ear infection in dogs

Why Do Dogs Get Ear Infections?

Did you know that roughly 20 percent of dogs have some type of ear disease, according to the American Kennel Club? Dogs can sometimes be prone to ear infections because of the shape of their ear canals. A dog’s ear canal forms an “L” shape, which tends to hold in fluid. This can result in bacteria or yeast, which causes ear infections. If you have a puppy, they may also get ear infections due to ear mites.

Types of Ear Infections in Dogs

There are three main types of ear infections in dogs, including:

  • Otitis externa: The most common type, otitis externa is an outer ear infection. It happens when there is inflammation in the outer ear canal.

  • Otitis media: This is defined as inflammation in the middle ear (inside the ear drum, also known as the tympanic membrane). It can result in damage to the tympanic membrane and bulla.  

  • Otitis interna: Finally, otitis interna is inflammation of the inner ear. It’s often caused by a bacterial infection. Dog breeds with long ears, such as Spaniel or hound breeds, are often more susceptible to chronic ear infections. This can eventually lead to otitis interna.

When a dog has an external ear infection, it can often spread to the middle and inner ear. If left untreated, severe inner ear infections can cause diminished coordination and balance — and even deafness in the impacted ear. That’s why it’s so important to spot the signs of a dog ear infection early and seek treatment from a veterinarian.

Signs Your Dog May Have an Ear Infection

Ear infections can cause your dog to feel uncomfortable doing daily tasks they once enjoyed, such as playing, eating or even receiving head pats. Early on, you might notice your dog pawing or “rubbing” their ears. They may also vigorously shake their head or tilt it to the infected side. On the underside of the ear, you may notice redness or swelling. If the ear infection worsens, discharge or crust may be visible and it may produce a foul smell.

Here’s a quick recap of some of the key signs your dog may have an ear infection:

  • Scratching or pawing at ears

  • Vigorous head shaking

  • Head tilting

  • Shies away from being pet on the head

  • Thick or red on the underside of the ear

  • Discharge or crusty build-up

  • Foul smell coming from your dog’s ears

If you notice any of these signs, it’s important to call your veterinarian immediately and make the next available appointment.

How to Treat an Ear Infection in Dogs

Dog ear infections rarely just go away on their own. Delaying treatment can cause an outer ear infection to become a more severe inner ear infection. Additionally, trying to fix the problem with over-the-counter medications can sometimes backfire. If you don’t know what’s causing the ear infection, it’s impossible to find the right medication to treat it. If you over apply or incorrectly apply store-bought medicine, it can also be dangerous.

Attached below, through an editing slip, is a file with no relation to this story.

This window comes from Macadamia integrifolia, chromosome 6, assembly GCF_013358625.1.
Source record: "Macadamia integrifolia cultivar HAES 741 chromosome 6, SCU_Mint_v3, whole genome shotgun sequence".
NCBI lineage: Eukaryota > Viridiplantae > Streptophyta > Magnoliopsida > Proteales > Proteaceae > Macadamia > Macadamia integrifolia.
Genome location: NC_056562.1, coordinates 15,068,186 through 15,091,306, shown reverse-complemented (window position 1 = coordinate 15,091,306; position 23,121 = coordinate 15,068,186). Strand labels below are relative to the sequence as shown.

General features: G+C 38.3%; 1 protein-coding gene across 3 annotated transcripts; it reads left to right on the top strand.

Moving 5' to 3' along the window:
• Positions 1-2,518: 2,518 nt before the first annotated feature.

As such, it’s best to make an appointment with your veterinarian. They will conduct a thorough examination to determine what type of ear infection your dog has, how to treat it and how to prevent it from happening again in the future. They’ll also thoroughly clean your dog’s ears and use a medicated ear cleanser.

Depending on the type and severity of your dog’s ear infection, your veterinarian may prescribe an antibiotic ointment and ear drops for you to continue to apply for a specified period of time at home. Severe cases may require an oral antibiotic and anti-inflammatory medication.

Applying Veterinarian-Prescribed Medication at Home

Many ear medications come in a squeeze bottle, which means you have to count the drops. Sometimes, it’s an ointment where you can’t always see how much is going into the ear. Meanwhile, your dog is hardly sitting still while you apply it, which can make it that much more difficult to get the proper amount in the right place.

Here are some quick tips fellow veterinarians shared with Veterinary Practice News:

  • Use one of your hands to hold the ear up and rest it on your dog’s head. Avoid putting the tip all the way in, as it makes it difficult to see how much you’re applying. Instead, aim for the ear canal and watch closely to count the drops as they leave the bottle.

  • After you apply the drops, gently massage the base of the ear to help the medication find its way to the bottom of the ear canal.

Follow the dosing frequency, quantity and directions precisely to ensure the medication works effectively.

Most importantly, make sure to schedule a follow-up appointment with your veterinarian. This helps to ensure that the ear infection is healing and that your dog can go back to being their happy-go-lucky self again.